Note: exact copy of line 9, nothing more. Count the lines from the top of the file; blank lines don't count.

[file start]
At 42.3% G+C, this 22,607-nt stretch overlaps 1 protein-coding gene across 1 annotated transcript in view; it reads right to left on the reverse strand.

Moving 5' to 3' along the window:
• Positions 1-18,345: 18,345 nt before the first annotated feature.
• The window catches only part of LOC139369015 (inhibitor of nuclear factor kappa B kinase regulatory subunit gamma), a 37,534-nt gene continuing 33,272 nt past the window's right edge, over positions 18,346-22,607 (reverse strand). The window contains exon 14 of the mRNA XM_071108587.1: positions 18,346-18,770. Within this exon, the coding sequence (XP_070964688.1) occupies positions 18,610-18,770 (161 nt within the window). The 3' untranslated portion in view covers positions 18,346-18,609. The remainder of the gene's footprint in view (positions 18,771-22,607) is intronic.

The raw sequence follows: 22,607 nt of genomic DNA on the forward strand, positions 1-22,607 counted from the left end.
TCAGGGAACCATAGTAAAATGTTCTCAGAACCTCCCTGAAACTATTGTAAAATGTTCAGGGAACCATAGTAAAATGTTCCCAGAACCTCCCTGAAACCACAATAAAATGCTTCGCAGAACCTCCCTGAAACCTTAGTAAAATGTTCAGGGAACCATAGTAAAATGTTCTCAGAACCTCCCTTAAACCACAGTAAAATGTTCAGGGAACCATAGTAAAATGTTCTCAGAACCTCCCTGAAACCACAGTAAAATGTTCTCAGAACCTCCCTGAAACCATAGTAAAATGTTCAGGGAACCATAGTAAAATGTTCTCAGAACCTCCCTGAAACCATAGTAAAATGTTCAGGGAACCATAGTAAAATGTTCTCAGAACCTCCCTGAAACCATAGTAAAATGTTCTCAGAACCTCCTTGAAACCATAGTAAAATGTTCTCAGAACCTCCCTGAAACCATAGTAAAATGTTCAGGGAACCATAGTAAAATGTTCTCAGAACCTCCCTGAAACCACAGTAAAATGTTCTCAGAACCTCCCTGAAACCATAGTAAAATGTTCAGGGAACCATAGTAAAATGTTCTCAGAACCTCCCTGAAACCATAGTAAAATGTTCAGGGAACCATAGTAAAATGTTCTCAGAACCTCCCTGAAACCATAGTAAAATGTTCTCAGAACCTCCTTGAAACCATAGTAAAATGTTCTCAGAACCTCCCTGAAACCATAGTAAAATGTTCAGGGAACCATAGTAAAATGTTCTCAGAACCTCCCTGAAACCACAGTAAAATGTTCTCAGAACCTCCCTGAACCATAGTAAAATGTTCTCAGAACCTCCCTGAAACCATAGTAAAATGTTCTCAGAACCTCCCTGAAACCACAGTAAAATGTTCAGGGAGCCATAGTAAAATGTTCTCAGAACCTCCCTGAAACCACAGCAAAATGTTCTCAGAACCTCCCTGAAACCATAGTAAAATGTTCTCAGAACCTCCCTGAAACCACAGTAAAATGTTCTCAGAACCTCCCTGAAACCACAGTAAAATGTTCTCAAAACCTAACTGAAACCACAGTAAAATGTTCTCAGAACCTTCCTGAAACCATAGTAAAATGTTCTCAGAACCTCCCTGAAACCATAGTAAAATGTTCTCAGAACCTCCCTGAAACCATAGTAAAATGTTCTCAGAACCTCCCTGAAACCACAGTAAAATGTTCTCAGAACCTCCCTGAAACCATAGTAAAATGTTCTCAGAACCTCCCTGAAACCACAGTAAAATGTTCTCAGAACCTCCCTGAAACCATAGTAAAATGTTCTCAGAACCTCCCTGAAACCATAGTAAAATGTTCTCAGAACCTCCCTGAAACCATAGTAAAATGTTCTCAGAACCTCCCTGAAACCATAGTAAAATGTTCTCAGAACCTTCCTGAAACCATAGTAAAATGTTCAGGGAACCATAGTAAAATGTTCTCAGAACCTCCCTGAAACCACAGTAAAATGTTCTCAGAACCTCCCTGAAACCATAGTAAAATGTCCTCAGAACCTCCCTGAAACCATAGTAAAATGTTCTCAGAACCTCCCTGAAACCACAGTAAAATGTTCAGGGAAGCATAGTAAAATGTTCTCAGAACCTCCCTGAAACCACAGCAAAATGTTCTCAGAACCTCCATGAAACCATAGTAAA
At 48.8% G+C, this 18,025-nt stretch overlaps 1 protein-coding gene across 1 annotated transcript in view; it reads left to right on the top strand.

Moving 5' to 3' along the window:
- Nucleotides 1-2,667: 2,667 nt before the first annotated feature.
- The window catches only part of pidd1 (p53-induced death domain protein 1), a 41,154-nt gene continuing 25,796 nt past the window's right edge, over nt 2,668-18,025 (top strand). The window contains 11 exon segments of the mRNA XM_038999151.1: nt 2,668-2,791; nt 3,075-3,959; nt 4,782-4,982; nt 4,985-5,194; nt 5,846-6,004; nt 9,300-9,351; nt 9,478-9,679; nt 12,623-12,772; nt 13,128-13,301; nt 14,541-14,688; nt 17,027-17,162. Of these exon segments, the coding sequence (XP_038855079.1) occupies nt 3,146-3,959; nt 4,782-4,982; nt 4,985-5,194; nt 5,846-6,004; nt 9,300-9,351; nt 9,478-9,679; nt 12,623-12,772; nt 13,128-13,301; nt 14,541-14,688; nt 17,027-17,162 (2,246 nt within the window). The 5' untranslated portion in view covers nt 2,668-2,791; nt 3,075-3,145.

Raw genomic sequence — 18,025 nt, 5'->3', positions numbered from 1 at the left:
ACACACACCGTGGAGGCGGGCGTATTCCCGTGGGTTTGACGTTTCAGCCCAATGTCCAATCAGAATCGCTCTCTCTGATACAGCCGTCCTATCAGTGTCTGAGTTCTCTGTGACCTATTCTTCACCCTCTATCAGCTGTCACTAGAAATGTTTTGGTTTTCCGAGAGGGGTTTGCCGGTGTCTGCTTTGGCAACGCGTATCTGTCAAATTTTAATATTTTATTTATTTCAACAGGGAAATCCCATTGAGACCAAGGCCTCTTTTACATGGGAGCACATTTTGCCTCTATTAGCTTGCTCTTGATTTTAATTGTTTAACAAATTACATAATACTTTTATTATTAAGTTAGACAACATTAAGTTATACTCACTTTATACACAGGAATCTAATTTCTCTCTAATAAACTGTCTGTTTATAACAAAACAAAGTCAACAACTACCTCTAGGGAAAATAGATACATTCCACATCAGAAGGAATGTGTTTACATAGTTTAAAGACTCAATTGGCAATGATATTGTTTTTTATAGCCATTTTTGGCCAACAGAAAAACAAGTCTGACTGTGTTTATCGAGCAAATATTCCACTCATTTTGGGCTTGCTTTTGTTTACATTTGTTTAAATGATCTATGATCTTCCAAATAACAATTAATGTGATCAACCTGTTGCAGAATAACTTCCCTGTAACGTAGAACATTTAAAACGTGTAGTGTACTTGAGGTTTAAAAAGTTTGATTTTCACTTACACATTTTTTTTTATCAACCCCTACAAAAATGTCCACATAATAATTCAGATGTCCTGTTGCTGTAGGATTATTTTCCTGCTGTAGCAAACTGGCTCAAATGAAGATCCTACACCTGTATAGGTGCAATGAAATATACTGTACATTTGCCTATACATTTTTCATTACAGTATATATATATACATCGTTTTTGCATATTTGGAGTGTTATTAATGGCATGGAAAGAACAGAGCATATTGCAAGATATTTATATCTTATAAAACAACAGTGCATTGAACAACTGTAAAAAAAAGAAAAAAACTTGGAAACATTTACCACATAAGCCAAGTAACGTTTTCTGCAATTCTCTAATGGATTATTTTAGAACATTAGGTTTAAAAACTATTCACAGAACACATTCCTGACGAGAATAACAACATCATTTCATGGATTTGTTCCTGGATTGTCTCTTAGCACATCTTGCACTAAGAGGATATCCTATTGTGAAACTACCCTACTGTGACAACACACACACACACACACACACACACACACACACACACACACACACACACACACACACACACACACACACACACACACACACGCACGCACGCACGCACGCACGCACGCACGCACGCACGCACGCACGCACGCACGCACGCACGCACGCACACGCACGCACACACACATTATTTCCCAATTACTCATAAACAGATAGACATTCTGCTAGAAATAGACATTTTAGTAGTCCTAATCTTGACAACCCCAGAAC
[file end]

- Nucleotides 1-2,667: 2,667 nt before the first annotated feature.